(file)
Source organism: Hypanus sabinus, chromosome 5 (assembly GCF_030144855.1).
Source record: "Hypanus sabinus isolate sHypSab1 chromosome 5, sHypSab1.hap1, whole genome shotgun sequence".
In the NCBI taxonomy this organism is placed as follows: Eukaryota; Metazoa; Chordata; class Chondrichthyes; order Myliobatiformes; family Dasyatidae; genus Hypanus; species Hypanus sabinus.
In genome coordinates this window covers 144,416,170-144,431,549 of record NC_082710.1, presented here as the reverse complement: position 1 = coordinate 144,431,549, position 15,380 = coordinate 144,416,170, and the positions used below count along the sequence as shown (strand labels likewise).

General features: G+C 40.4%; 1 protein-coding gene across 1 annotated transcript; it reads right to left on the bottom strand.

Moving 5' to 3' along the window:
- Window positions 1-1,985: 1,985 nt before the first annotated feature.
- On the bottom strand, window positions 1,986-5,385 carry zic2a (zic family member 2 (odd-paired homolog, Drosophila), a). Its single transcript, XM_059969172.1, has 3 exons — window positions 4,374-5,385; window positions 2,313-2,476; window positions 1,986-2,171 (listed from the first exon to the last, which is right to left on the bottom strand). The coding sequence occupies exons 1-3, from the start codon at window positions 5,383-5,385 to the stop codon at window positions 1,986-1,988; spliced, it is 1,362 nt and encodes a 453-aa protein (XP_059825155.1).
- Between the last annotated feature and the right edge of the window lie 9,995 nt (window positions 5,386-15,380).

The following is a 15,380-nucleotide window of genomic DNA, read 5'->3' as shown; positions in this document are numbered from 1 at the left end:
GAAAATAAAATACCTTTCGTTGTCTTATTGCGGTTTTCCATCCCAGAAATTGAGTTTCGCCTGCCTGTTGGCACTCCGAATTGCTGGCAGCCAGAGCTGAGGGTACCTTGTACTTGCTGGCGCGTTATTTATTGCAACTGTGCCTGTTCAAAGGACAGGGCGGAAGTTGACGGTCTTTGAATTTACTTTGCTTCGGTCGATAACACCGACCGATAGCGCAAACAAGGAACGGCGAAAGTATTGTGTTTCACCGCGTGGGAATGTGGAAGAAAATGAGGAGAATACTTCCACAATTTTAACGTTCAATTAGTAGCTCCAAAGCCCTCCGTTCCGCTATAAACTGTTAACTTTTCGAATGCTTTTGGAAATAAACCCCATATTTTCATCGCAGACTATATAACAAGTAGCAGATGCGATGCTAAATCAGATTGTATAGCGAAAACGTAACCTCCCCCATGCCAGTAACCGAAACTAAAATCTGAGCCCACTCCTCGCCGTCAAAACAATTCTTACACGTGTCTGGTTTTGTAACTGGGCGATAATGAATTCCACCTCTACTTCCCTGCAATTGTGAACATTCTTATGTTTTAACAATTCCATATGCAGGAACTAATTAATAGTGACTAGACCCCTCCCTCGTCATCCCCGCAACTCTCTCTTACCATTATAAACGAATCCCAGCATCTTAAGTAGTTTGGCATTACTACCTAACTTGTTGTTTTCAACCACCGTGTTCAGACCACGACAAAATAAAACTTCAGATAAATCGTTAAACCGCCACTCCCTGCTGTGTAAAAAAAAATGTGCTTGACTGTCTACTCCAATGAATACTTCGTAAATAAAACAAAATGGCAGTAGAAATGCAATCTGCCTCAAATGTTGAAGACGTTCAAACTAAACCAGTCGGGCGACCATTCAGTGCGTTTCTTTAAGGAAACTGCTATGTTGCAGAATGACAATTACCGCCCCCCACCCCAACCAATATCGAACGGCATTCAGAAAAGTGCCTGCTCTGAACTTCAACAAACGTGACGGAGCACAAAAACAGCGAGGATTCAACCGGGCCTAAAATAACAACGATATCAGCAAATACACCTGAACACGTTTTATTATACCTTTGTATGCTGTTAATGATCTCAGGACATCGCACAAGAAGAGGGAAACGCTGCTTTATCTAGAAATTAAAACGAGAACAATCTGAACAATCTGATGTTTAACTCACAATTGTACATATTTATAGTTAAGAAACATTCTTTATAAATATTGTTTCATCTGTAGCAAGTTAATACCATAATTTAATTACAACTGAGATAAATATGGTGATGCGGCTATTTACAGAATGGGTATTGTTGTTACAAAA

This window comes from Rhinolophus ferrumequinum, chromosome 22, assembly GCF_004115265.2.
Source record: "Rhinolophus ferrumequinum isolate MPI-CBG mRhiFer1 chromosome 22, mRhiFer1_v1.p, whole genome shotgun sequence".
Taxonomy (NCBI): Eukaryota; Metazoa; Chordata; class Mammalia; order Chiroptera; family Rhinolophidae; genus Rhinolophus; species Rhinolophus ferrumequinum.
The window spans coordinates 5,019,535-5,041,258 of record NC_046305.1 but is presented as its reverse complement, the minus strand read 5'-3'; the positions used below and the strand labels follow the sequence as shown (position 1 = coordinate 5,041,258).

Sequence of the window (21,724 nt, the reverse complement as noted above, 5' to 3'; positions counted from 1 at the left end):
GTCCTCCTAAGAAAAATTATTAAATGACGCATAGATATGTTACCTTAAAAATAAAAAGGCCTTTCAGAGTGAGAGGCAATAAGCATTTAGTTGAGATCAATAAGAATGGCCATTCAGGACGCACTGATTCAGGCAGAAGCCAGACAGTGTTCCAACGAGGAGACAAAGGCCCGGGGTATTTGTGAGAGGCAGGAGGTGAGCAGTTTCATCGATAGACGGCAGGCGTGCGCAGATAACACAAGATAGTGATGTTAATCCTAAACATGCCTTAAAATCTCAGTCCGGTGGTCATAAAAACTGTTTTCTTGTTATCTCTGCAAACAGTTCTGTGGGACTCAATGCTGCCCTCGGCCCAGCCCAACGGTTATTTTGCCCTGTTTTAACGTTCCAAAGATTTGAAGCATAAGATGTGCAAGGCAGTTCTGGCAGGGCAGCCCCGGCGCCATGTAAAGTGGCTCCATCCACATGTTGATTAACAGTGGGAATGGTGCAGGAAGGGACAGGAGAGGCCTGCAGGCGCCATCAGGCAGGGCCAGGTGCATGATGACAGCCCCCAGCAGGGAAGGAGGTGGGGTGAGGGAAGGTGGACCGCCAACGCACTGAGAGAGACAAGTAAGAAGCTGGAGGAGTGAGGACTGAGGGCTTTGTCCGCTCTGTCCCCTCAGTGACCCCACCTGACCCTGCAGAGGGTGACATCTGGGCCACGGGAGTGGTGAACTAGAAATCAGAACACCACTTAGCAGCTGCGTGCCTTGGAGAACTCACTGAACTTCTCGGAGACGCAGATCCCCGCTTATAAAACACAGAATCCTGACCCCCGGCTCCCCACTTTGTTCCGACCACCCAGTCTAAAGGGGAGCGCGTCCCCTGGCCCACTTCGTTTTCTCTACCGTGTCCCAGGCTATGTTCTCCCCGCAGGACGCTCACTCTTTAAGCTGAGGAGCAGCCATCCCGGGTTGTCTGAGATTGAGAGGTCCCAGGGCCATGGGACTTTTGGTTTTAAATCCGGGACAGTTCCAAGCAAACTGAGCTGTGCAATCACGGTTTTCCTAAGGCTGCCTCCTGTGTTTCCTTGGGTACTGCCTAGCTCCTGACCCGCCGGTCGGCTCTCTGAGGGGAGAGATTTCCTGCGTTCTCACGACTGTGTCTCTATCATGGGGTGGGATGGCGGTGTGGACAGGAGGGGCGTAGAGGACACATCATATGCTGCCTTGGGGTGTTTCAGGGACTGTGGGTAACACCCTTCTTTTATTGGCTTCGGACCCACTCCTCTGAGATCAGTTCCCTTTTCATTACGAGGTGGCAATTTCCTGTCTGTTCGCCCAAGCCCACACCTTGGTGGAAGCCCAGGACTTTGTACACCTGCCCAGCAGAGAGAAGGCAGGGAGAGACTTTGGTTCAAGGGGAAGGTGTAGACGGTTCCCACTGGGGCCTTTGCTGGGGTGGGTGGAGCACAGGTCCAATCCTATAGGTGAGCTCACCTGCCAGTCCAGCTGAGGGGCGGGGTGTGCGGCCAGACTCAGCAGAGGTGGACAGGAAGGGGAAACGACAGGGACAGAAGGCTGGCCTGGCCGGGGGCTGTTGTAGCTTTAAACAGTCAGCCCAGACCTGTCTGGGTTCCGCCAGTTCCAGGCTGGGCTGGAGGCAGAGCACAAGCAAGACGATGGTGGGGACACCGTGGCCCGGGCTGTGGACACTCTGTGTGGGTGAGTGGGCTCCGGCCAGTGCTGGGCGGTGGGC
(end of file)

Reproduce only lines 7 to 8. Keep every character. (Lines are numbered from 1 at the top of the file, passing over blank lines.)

- Window positions 1-1,985: 1,985 nt before the first annotated feature.
- On the bottom strand, window positions 1,986-5,385 carry zic2a (zic family member 2 (odd-paired homolog, Drosophila), a). Its single transcript, XM_059969172.1, has 3 exons — window positions 4,374-5,385; window positions 2,313-2,476; window positions 1,986-2,171 (listed from the first exon to the last, which is right to left on the bottom strand). The coding sequence occupies exons 1-3, from the start codon at window positions 5,383-5,385 to the stop codon at window positions 1,986-1,988; spliced, it is 1,362 nt and encodes a 453-aa protein (XP_059825155.1).